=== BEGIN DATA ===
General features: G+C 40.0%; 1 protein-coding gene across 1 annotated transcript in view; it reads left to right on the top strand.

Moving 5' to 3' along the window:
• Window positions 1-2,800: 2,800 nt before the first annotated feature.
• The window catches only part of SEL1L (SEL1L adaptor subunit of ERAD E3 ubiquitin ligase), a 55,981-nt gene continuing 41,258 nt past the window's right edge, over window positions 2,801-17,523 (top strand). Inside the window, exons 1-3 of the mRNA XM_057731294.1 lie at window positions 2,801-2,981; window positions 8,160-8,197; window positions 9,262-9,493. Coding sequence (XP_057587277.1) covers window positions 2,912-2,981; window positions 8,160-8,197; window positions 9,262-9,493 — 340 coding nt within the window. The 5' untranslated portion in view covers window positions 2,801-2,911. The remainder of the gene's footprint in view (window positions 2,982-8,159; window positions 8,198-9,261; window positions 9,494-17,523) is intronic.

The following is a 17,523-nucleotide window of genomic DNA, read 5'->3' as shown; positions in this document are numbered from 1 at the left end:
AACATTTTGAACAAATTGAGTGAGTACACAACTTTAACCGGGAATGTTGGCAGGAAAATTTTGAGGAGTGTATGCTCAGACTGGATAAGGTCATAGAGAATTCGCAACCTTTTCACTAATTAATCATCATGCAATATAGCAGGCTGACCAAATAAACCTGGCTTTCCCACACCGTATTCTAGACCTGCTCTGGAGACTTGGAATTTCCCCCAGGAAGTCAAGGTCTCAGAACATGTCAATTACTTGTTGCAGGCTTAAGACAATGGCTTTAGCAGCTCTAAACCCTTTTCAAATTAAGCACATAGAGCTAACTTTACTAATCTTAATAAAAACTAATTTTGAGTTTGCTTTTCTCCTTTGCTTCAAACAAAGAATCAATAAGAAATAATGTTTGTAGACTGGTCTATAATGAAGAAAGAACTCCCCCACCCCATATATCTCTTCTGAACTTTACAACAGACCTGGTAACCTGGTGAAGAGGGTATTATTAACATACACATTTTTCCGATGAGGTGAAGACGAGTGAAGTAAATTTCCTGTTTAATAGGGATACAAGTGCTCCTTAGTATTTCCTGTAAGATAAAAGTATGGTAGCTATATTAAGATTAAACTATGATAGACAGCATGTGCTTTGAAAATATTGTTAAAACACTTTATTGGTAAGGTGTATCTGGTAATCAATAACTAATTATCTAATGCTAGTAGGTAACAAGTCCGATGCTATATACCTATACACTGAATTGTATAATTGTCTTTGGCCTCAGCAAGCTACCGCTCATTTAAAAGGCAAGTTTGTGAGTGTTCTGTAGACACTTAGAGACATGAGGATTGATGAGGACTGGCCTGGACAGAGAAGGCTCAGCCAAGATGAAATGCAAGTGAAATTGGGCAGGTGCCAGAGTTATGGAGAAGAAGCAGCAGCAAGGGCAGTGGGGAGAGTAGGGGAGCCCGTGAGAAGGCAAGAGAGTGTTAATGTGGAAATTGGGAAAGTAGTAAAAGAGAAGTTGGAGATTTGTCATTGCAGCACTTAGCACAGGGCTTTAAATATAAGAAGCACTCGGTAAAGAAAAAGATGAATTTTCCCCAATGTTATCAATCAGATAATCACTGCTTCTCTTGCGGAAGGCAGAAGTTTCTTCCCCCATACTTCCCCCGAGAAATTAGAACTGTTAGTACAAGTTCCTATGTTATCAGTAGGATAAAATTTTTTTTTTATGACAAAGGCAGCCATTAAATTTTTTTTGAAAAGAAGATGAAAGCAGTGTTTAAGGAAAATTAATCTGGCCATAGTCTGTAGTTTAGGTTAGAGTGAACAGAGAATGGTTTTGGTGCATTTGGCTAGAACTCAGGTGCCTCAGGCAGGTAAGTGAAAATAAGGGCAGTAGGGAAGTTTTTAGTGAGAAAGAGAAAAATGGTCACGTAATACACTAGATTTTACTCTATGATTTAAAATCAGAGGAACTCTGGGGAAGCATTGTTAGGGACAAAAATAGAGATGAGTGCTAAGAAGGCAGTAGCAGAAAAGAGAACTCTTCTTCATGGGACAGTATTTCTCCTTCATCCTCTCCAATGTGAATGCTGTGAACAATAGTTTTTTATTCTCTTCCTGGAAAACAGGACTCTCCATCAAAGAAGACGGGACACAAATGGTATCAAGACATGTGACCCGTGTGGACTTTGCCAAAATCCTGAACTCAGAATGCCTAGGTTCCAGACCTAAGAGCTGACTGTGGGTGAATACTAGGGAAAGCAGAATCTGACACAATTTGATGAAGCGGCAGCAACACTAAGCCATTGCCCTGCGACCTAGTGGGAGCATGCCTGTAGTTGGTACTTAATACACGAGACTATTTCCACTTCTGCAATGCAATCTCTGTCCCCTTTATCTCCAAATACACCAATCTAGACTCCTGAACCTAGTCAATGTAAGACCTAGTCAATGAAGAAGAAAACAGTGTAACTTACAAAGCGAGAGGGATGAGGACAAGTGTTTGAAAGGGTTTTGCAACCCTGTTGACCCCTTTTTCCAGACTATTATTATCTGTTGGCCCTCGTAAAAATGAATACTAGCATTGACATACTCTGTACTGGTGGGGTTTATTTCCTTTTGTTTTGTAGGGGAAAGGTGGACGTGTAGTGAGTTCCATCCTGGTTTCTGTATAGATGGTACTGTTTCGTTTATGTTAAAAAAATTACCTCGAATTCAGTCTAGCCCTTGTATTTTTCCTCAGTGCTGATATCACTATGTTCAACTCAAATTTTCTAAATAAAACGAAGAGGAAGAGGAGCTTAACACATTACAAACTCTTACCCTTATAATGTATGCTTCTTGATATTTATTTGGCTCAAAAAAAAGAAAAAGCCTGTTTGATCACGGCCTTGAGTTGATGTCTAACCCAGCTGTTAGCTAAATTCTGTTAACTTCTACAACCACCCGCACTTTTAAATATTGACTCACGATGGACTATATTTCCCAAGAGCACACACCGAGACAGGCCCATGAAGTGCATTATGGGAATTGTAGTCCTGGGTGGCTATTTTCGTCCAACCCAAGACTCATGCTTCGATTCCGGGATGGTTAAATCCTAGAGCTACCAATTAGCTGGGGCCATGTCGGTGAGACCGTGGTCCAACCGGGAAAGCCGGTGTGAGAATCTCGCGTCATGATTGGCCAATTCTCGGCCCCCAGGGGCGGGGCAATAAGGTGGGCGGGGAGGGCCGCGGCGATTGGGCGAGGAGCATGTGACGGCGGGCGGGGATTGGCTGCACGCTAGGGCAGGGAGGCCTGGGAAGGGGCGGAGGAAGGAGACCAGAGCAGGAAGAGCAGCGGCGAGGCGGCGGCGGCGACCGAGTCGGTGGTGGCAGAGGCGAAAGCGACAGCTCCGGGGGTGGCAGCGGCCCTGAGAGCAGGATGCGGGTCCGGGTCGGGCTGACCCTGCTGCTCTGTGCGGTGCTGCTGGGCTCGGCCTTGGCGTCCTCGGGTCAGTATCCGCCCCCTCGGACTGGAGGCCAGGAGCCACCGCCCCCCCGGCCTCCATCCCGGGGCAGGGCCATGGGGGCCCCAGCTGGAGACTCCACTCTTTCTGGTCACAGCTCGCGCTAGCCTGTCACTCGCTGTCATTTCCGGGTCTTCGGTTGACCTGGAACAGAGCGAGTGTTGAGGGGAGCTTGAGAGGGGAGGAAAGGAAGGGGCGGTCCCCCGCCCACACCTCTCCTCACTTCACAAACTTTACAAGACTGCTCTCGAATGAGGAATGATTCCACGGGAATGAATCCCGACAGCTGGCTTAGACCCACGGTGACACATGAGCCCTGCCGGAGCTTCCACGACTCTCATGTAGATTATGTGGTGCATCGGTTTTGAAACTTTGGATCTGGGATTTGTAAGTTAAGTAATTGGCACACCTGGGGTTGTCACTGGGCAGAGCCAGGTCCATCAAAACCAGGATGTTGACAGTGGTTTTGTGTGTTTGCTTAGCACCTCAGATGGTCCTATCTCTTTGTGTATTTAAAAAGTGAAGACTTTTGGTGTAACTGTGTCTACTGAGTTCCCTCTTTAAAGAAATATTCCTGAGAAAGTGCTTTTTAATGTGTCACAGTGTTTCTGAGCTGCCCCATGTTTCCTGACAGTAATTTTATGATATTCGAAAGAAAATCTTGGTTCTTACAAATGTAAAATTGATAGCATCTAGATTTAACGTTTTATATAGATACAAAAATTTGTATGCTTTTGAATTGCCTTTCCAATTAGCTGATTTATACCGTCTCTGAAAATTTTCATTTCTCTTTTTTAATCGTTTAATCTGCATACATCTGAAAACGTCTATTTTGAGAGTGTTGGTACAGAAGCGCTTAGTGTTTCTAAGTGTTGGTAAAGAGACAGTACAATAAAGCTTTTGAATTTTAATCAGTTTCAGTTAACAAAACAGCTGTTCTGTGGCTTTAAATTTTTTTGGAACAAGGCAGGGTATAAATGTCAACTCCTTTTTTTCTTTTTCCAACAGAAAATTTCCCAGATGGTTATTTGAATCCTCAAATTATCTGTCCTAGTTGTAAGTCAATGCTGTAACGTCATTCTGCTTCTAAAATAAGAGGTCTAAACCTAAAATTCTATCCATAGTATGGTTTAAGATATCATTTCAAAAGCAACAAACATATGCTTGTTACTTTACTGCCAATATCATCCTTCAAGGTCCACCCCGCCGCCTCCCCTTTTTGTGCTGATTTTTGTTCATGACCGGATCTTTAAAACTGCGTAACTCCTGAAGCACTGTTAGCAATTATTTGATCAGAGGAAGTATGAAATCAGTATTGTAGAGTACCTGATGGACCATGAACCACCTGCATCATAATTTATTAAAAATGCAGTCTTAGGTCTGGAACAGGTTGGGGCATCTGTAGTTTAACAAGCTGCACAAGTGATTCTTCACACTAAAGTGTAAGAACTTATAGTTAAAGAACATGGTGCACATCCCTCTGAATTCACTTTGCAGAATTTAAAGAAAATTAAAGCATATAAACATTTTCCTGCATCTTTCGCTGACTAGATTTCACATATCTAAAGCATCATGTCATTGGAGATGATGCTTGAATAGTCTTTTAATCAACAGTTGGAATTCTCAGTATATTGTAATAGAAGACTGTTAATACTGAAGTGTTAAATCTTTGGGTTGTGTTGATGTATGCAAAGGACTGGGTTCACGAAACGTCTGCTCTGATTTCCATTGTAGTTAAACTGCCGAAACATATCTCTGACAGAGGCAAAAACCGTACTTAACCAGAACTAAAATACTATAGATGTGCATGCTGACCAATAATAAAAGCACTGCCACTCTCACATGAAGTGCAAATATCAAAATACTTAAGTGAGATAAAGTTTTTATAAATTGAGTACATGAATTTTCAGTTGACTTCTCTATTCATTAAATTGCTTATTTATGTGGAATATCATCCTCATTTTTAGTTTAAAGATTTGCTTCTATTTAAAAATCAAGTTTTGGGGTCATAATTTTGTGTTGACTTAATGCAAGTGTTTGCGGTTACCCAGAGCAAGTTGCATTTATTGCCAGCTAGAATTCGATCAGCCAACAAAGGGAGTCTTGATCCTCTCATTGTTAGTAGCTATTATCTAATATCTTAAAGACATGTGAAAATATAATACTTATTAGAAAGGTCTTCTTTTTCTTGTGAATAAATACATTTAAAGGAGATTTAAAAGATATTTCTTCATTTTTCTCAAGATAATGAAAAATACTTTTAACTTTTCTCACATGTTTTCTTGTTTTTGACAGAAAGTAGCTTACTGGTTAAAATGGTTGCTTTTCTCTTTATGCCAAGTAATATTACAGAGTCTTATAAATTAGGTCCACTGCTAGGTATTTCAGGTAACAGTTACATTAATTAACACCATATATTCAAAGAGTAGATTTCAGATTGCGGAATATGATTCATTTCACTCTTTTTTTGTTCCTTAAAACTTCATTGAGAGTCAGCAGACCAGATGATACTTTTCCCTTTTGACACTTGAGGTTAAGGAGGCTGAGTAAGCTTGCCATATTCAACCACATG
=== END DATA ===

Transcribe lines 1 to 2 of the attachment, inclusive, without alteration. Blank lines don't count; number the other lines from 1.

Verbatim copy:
General features: G+C 40.0%; 1 protein-coding gene across 1 annotated transcript in view; it reads left to right on the top strand.

Moving 5' to 3' along the window: